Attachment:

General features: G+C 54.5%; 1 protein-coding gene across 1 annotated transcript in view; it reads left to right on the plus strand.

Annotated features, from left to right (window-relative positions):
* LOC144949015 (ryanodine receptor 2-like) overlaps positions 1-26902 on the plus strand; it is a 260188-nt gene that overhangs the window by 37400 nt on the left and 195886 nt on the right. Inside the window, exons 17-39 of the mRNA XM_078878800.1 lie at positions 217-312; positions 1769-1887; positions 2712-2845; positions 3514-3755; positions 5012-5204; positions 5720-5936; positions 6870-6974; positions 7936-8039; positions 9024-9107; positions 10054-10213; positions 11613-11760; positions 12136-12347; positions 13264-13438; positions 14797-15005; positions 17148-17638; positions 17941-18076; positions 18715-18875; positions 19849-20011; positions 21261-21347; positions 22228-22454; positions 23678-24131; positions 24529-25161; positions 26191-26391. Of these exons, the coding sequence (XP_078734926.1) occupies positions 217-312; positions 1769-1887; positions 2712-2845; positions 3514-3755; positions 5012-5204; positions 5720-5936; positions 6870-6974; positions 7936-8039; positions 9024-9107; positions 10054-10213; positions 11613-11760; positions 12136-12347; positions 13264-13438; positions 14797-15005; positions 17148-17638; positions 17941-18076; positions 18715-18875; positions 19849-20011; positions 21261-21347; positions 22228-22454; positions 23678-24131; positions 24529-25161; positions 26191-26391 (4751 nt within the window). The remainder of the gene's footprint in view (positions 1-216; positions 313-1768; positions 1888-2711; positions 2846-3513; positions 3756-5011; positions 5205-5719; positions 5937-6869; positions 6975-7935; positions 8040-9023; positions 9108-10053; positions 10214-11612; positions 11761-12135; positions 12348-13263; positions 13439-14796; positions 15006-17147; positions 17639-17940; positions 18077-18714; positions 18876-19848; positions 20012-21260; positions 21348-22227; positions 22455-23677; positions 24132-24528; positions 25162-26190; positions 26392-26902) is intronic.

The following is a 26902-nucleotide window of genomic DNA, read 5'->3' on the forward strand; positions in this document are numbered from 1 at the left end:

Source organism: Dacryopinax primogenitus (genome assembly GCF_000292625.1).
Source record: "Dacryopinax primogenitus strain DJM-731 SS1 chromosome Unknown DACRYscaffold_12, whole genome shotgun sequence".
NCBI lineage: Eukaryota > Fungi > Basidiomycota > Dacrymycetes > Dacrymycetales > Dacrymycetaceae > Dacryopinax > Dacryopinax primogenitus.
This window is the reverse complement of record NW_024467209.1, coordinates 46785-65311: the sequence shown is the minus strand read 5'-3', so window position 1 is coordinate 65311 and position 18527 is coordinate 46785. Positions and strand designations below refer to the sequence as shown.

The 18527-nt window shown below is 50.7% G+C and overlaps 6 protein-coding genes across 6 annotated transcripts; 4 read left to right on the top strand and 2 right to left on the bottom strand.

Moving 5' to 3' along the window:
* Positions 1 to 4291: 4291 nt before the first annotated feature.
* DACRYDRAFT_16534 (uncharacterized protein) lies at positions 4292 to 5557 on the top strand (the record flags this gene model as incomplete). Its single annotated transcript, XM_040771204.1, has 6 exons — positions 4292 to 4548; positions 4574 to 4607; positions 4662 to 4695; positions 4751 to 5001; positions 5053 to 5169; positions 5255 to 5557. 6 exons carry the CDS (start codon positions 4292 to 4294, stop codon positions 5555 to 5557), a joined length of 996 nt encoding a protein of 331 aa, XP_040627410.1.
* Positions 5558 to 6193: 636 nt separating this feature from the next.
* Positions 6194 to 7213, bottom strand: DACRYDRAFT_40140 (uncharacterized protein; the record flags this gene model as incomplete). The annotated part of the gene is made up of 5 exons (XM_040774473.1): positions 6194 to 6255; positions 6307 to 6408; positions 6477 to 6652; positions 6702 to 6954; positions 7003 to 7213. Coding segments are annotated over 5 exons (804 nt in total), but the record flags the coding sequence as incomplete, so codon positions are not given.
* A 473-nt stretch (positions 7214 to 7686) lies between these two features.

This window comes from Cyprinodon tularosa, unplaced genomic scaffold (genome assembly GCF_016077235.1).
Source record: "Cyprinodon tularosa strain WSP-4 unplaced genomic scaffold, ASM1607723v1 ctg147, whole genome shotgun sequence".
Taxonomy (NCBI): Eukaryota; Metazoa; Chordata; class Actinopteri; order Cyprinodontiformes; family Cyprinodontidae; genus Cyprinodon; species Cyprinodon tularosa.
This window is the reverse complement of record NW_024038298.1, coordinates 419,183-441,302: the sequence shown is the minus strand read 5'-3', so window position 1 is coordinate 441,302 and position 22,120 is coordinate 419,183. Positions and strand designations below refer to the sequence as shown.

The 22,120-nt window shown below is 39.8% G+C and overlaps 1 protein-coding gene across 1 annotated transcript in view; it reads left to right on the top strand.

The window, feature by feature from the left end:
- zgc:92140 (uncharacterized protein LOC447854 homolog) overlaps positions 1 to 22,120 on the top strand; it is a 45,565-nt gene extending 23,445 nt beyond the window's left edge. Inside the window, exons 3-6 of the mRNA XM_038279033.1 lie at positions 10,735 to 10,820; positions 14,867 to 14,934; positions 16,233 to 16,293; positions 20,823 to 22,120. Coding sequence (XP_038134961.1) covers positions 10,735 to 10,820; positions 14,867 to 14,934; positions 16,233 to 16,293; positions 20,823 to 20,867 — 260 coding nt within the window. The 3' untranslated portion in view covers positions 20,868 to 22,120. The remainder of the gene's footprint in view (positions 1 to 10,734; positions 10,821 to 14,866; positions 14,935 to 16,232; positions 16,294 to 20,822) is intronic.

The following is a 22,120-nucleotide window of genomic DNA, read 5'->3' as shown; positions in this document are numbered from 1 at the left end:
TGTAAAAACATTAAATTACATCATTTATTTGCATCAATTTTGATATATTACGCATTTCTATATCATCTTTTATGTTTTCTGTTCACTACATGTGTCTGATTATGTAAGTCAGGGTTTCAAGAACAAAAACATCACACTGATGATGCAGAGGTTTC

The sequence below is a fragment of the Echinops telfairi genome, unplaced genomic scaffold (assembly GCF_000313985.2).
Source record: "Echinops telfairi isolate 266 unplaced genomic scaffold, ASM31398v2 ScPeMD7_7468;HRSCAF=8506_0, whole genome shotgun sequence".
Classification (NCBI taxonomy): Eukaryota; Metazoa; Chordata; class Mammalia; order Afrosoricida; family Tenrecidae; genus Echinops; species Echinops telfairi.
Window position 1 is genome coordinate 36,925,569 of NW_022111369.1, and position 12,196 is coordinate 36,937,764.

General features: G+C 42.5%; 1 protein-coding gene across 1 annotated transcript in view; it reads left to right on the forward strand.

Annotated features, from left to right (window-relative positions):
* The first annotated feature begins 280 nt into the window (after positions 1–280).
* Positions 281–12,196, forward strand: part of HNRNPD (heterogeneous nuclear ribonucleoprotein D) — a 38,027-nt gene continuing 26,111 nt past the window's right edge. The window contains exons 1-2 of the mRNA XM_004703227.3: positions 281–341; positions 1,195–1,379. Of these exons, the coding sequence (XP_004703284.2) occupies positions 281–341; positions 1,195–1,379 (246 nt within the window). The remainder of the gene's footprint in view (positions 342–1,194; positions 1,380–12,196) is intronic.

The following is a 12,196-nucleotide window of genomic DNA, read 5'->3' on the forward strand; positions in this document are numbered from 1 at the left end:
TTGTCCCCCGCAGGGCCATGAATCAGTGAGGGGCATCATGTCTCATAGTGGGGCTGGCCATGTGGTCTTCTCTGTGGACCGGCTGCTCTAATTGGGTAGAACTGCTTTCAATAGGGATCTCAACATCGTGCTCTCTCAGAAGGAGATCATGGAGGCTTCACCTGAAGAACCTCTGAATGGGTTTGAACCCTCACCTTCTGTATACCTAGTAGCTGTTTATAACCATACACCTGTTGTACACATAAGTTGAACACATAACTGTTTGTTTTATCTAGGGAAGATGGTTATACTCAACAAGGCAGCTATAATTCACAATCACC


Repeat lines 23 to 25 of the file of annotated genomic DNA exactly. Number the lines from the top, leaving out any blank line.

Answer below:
The following is a 22,120-nucleotide window of genomic DNA, read 5'->3' as shown; positions in this document are numbered from 1 at the left end:
TGTAAAAACATTAAATTACATCATTTATTTGCATCAATTTTGATATATTACGCATTTCTATATCATCTTTTATGTTTTCTGTTCACTACATGTGTCTGATTATGTAAGTCAGGGTTTCAAGAACAAAAACATCACACTGATGATGCAGAGGTTTC

The sequence below is a fragment of the Echinops telfairi genome, unplaced genomic scaffold (assembly GCF_000313985.2).